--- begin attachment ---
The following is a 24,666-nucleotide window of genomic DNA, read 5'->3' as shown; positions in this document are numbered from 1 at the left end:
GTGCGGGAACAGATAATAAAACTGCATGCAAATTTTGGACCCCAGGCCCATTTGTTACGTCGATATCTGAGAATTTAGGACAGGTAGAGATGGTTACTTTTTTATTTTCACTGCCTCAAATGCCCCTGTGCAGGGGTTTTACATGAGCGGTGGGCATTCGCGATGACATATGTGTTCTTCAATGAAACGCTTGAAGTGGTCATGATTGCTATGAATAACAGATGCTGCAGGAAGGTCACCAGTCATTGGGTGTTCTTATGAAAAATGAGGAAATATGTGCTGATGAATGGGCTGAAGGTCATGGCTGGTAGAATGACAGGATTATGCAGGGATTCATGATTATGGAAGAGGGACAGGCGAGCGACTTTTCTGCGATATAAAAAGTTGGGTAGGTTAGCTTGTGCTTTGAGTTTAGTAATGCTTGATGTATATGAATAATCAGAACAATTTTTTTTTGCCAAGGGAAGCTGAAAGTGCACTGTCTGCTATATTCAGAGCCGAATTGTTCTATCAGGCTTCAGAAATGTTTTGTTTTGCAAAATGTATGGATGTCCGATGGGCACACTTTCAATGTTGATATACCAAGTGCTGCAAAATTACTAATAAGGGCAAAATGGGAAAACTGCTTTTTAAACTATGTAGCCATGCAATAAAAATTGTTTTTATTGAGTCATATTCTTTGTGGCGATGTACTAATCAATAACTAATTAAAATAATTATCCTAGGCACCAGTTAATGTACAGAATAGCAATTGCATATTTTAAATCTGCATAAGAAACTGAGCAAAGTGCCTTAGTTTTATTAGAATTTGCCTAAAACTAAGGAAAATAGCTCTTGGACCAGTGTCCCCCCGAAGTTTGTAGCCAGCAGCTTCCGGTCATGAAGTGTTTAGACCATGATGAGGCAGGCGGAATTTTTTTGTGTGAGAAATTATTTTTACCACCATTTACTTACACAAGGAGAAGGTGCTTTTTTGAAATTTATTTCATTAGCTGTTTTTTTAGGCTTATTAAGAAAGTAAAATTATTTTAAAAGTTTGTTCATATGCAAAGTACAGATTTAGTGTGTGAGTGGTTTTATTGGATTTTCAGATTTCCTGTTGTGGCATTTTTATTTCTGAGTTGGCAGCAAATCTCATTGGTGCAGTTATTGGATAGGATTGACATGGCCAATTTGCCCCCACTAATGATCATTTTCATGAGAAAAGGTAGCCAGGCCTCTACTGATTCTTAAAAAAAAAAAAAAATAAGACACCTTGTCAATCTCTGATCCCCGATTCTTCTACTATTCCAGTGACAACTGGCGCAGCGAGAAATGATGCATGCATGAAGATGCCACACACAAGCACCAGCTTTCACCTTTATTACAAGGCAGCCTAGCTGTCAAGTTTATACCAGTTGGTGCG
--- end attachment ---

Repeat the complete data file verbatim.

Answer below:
The following is a 24,666-nucleotide window of genomic DNA, read 5'->3' as shown; positions in this document are numbered from 1 at the left end:
GTGCGGGAACAGATAATAAAACTGCATGCAAATTTTGGACCCCAGGCCCATTTGTTACGTCGATATCTGAGAATTTAGGACAGGTAGAGATGGTTACTTTTTTATTTTCACTGCCTCAAATGCCCCTGTGCAGGGGTTTTACATGAGCGGTGGGCATTCGCGATGACATATGTGTTCTTCAATGAAACGCTTGAAGTGGTCATGATTGCTATGAATAACAGATGCTGCAGGAAGGTCACCAGTCATTGGGTGTTCTTATGAAAAATGAGGAAATATGTGCTGATGAATGGGCTGAAGGTCATGGCTGGTAGAATGACAGGATTATGCAGGGATTCATGATTATGGAAGAGGGACAGGCGAGCGACTTTTCTGCGATATAAAAAGTTGGGTAGGTTAGCTTGTGCTTTGAGTTTAGTAATGCTTGATGTATATGAATAATCAGAACAATTTTTTTTTGCCAAGGGAAGCTGAAAGTGCACTGTCTGCTATATTCAGAGCCGAATTGTTCTATCAGGCTTCAGAAATGTTTTGTTTTGCAAAATGTATGGATGTCCGATGGGCACACTTTCAATGTTGATATACCAAGTGCTGCAAAATTACTAATAAGGGCAAAATGGGAAAACTGCTTTTTAAACTATGTAGCCATGCAATAAAAATTGTTTTTATTGAGTCATATTCTTTGTGGCGATGTACTAATCAATAACTAATTAAAATAATTATCCTAGGCACCAGTTAATGTACAGAATAGCAATTGCATATTTTAAATCTGCATAAGAAACTGAGCAAAGTGCCTTAGTTTTATTAGAATTTGCCTAAAACTAAGGAAAATAGCTCTTGGACCAGTGTCCCCCCGAAGTTTGTAGCCAGCAGCTTCCGGTCATGAAGTGTTTAGACCATGATGAGGCAGGCGGAATTTTTTTGTGTGAGAAATTATTTTTACCACCATTTACTTACACAAGGAGAAGGTGCTTTTTTGAAATTTATTTCATTAGCTGTTTTTTTAGGCTTATTAAGAAAGTAAAATTATTTTAAAAGTTTGTTCATATGCAAAGTACAGATTTAGTGTGTGAGTGGTTTTATTGGATTTTCAGATTTCCTGTTGTGGCATTTTTATTTCTGAGTTGGCAGCAAATCTCATTGGTGCAGTTATTGGATAGGATTGACATGGCCAATTTGCCCCCACTAATGATCATTTTCATGAGAAAAGGTAGCCAGGCCTCTACTGATTCTTAAAAAAAAAAAAAAATAAGACACCTTGTCAATCTCTGATCCCCGATTCTTCTACTATTCCAGTGACAACTGGCGCAGCGAGAAATGATGCATGCATGAAGATGCCACACACAAGCACCAGCTTTCACCTTTATTACAAGGCAGCCTAGCTGTCAAGTTTATACCAGTTGGTGCG